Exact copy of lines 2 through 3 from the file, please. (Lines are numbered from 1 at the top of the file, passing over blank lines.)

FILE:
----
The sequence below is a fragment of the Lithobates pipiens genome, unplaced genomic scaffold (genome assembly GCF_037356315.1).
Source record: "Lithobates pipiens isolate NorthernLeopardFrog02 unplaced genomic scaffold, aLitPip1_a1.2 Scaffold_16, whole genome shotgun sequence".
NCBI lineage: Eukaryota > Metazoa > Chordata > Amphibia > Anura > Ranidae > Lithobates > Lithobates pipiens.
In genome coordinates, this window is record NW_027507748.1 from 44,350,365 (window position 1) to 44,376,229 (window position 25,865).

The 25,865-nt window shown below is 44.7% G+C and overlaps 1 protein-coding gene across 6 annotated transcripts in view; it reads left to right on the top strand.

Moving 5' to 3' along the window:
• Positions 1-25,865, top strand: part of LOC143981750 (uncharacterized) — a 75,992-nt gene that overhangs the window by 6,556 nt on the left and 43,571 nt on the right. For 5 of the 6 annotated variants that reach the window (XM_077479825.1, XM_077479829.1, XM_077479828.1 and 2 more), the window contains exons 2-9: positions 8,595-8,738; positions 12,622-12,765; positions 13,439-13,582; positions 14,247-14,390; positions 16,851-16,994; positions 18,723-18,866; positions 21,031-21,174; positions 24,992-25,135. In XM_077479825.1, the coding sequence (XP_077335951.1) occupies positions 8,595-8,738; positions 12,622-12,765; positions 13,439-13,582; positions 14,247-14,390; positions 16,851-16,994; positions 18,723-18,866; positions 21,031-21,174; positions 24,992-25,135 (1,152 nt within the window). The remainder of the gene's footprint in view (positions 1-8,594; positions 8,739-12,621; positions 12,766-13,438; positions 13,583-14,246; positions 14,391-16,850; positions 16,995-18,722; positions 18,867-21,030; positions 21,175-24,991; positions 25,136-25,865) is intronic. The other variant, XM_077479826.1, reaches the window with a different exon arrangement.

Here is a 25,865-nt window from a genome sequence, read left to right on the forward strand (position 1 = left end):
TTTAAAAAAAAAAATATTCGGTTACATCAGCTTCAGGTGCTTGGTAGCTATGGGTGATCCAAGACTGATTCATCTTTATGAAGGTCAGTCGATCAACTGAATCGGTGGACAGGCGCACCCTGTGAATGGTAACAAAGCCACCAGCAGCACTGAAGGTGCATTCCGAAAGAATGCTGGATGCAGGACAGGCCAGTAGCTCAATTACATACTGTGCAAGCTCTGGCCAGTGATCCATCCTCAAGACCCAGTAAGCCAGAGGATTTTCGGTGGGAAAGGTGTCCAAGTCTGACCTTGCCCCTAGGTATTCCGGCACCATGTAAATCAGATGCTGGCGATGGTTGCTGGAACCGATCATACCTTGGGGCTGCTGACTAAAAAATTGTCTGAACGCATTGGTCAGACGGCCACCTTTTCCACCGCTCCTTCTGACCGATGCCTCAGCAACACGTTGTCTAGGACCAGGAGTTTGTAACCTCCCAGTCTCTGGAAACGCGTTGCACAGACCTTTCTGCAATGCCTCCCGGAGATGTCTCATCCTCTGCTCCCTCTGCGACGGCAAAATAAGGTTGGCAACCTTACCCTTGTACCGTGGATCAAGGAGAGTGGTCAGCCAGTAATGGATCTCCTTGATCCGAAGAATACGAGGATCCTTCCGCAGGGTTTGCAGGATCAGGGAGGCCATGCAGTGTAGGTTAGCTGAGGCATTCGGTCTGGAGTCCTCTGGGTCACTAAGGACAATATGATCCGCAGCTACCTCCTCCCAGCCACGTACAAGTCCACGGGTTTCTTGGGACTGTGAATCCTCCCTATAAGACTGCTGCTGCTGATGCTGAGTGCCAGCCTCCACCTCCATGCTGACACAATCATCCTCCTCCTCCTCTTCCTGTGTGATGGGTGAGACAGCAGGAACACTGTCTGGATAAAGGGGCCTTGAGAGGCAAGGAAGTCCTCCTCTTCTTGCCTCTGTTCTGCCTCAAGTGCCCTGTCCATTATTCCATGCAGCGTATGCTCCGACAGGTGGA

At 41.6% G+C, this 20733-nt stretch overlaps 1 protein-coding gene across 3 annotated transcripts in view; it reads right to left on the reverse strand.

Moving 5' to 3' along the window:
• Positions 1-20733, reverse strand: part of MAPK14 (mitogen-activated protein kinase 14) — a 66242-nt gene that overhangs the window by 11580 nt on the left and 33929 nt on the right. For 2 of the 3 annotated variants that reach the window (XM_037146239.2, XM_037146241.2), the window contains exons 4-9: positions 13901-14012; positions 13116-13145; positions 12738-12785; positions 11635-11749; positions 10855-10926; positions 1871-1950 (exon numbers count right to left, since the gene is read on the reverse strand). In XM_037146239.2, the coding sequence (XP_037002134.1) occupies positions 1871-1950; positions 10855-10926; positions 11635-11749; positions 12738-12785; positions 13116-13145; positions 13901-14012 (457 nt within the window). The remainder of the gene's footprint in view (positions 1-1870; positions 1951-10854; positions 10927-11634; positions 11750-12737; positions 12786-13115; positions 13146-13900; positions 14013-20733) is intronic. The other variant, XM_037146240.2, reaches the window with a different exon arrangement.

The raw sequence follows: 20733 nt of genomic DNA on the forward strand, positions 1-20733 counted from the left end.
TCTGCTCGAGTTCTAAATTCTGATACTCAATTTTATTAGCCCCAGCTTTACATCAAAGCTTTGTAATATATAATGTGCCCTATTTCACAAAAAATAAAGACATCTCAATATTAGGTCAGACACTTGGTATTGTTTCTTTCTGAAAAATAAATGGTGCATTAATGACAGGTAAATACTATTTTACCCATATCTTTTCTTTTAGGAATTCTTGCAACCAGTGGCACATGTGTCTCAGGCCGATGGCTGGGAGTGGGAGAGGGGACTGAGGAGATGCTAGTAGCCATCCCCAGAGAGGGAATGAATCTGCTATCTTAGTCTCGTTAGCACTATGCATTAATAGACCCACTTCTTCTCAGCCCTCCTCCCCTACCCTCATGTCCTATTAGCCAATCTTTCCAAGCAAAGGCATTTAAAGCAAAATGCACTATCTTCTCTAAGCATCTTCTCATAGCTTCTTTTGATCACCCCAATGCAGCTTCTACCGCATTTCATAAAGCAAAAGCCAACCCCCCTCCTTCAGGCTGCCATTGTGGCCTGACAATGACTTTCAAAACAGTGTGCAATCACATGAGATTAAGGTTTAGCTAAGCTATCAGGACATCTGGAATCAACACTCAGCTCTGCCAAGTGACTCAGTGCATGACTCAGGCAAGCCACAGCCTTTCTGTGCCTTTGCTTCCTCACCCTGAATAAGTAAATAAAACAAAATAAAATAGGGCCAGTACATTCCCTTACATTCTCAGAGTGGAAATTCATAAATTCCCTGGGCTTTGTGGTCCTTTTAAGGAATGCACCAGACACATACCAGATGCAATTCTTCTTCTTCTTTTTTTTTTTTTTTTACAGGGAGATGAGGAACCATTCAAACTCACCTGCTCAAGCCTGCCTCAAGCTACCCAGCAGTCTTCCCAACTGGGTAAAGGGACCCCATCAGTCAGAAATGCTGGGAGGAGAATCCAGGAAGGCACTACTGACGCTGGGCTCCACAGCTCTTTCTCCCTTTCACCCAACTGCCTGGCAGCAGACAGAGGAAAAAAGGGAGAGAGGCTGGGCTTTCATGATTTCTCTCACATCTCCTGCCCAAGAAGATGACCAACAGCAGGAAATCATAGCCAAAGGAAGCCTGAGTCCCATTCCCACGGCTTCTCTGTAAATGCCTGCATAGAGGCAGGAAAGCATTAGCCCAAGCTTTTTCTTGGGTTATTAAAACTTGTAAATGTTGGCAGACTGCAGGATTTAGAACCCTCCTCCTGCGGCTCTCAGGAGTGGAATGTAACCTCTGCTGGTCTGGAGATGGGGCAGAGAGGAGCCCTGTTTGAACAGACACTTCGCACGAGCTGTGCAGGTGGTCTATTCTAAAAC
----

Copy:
Source record: "Lithobates pipiens isolate NorthernLeopardFrog02 unplaced genomic scaffold, aLitPip1_a1.2 Scaffold_16, whole genome shotgun sequence".
NCBI lineage: Eukaryota > Metazoa > Chordata > Amphibia > Anura > Ranidae > Lithobates > Lithobates pipiens.